Tuesday, 7 May 2013

Widgets

Occupied Smolensk, Warsaw, and Ghent in Colour


Assumption Cathedral in Smolensk

These photographs were taken by the German photographer Robert Bothner during the Second World War, and depict Smolensk, Warsaw and Ghent under occupation by Nazi Germany. As time goes on it seems there are more and more sets of original colour photographs turning up, and while the quality on some is not brilliant, they truly help the Second World War come alive.

were scanned from Afgacolor slides. Unfortunately the photographs are undated, but the Smolensk series look likely to have been taken in 1941, as the damage to the city is still fresh, and there are discarded ammunition boxes in one of the photographs.

This first series depict Smolensk some time after the Battle of Smolensk that occurred in July 1941. Preceding the battle, on 28th June the city was heavily bombarded, the effects of which are still clearly visible. The large white building in the photos is Assumption Cathedral, the construction of which was completed in 1772. The final three photos in this section are believed to have been taken somewhere outside Smolensk due to their roof architecture but are likely to fall within Western Belarus.

Assumption Cathedral in Smolensk, this area of the city was devastated during the invasion.
Assumption Cathedral in Smolensk, this area of the city was devastated during the invasion.

Another view of the Assumption Cathedral showing widespread destruction.
Another view of the Assumption Cathedral showing widespread destruction.

A view of the town of Kamianiec in Belarus. The round tower in the background is the Bielaya Vieža (Tower of Kamianiec). The white towers in the background belong to the Orthodox church of St. Simyaon.
A view of the town of Kamianiec in Belarus. The round tower in the background is the Bielaya Vieža (Tower of Kamianiec). The white towers in the background belong to the Orthodox church of St. Simyaon.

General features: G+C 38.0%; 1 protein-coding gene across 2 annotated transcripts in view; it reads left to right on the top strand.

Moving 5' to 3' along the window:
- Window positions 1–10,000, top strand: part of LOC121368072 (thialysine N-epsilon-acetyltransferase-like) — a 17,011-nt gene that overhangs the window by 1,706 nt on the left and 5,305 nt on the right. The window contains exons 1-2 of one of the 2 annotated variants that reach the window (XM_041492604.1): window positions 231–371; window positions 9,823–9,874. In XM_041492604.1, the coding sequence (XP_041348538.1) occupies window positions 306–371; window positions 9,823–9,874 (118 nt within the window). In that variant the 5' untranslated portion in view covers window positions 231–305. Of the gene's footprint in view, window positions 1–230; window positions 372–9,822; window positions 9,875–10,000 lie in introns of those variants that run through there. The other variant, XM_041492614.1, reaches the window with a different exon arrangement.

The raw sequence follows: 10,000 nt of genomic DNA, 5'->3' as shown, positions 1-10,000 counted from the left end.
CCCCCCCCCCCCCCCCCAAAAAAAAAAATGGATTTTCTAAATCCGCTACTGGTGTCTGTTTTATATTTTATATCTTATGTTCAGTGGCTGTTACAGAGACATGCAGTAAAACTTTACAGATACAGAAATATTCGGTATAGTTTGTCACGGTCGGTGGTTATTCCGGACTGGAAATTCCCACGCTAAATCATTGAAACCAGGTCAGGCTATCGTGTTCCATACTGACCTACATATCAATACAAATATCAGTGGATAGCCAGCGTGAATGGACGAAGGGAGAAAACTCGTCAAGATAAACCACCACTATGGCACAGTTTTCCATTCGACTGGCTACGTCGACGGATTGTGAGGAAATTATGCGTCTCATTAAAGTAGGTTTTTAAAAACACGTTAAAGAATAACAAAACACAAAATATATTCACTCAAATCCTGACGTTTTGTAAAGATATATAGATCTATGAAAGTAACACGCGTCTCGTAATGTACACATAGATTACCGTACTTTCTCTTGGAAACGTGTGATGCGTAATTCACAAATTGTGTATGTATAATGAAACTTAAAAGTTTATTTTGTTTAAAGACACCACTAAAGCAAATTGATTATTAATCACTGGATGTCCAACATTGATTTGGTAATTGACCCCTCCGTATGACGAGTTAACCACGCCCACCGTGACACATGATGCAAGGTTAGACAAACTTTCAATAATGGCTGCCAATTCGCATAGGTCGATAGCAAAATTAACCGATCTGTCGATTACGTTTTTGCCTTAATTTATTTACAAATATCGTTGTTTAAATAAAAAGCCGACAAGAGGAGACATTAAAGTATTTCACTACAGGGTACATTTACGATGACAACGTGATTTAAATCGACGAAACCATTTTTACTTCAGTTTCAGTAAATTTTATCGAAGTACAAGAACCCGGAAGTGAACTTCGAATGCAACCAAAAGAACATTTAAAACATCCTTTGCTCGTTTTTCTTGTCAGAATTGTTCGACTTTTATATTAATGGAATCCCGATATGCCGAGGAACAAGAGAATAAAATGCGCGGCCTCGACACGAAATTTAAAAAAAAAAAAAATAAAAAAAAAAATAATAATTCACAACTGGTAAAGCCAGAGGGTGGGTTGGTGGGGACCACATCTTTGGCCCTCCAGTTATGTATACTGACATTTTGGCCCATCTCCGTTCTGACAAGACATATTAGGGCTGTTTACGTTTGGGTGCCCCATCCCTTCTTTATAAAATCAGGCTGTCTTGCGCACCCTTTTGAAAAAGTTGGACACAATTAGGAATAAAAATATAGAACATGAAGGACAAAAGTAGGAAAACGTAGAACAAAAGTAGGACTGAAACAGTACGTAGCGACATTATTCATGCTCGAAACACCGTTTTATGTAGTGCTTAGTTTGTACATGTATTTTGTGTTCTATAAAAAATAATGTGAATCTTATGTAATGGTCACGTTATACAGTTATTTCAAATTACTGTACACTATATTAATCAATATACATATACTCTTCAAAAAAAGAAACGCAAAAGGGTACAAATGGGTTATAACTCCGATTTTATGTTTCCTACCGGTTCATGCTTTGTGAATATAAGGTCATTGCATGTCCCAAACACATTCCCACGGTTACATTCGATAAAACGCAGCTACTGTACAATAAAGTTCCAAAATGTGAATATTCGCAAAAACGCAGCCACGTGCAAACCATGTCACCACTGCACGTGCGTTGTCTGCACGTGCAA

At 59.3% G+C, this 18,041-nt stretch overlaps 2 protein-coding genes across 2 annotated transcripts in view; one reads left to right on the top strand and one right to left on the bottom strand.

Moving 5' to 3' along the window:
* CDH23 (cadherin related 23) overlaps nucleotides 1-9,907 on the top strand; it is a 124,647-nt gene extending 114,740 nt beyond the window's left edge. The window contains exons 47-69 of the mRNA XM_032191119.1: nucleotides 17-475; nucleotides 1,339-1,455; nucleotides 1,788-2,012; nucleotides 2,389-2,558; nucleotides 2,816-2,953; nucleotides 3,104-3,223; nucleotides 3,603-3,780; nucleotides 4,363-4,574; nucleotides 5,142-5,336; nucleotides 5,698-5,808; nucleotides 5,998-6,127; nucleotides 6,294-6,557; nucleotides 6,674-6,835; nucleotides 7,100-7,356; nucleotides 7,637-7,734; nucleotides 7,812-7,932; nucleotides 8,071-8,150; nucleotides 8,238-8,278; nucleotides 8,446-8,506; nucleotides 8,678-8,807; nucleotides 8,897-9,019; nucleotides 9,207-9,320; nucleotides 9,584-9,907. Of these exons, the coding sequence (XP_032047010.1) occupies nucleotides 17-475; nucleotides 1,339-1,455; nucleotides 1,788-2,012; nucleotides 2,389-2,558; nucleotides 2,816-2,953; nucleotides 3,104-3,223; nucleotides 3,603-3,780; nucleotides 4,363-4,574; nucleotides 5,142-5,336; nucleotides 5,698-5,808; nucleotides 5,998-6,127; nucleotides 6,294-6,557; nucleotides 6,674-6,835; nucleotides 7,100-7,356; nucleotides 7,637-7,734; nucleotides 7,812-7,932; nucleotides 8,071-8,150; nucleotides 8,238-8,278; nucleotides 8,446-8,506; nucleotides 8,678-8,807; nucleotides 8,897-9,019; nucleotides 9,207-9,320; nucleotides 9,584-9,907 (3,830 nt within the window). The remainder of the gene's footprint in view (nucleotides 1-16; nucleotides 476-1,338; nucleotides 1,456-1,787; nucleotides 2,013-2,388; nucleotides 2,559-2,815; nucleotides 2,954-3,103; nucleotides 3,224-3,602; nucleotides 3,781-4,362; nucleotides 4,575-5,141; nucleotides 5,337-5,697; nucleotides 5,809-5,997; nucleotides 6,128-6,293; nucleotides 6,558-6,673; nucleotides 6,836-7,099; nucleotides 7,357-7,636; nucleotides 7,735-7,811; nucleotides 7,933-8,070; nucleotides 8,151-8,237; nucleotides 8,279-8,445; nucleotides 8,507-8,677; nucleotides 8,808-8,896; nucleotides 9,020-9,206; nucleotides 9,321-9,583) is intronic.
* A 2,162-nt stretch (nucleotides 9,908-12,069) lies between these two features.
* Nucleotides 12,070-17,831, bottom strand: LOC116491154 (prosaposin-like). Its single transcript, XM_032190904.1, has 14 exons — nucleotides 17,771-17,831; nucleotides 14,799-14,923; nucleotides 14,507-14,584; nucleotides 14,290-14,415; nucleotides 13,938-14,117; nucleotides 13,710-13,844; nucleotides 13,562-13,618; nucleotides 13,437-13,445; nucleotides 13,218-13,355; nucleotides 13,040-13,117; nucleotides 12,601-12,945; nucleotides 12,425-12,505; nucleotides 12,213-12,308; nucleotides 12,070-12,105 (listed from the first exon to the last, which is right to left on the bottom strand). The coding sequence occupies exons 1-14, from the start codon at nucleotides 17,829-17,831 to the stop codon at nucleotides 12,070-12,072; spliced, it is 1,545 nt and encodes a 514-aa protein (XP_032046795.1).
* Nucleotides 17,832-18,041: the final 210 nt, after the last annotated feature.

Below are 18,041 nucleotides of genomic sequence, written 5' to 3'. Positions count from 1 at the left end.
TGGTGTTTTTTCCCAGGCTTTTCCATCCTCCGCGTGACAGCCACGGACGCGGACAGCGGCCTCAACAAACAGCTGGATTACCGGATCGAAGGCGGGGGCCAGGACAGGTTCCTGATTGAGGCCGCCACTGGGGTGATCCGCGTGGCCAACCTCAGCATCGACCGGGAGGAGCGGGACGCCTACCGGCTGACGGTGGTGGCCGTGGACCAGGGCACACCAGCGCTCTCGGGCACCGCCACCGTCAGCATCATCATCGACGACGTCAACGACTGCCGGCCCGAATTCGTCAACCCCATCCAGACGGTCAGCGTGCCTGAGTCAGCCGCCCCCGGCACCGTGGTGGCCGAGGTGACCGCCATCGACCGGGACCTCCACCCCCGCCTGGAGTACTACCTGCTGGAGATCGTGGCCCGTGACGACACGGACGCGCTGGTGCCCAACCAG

Belarus

A pile of discarded wicker artillery shell packing cases and ammunition boxes. Based on their three-tone camoflague, the boxes are either prewar dated or constructed after February 1943. As these were likely used during the invasion I would lean towards the former.
A pile of discarded wicker artillery shell packing cases and ammunition boxes. Based on their three-tone camouflage, the boxes are either pre-war dated or constructed after February 1943. As these were likely used during the invasion I would lean towards the former.

Ruined houses in Belarus

The two photos below depict Warsaw some time after the invasion, while the buildings in the background are heavily damaged the streets have been cleared and life appears to be continuing as normal.

This may be the Plac Bankowy (Bank Square) in central Warsaw.
This may be the Plac Bankowy (Bank Square) in central Warsaw.

Likely the Pałac Prezydencki (Presidential Palace) in Warsaw.
Likely the Pałac Prezydencki (Presidential Palace) in Warsaw.
The final photos in this series show Ghent in Belgium under Nazi occupation. The contrast between the intact streets of Ghent and the destruction wreaked upon the cities of the East is rather stark.

From left to right: Saint-Nicholas Church, Belfry of Ghent, and Saint Bavo Cathedral.
From left to right: Saint-Nicholas Church, Belfry of Ghent, and Saint Bavo Cathedral.
A modern comparison of the photo above, it doesn't appear to have changed much!
A modern comparison of the photo above, it doesn't appear to have changed much!



A Gefreiter of the German Heer (Army) in discussion with a shopkeeper on the streets of Ghent.
A Gefreiter of the German Heer (Army) in discussion with a shopkeeper on the streets of Ghent.

Thanks to /u/darad0 on reddit for shedding some light on the locations of the Warsaw pictures, and /u/bdreu for the modern Ghent comparison image.

via VisualHistory on Livejournal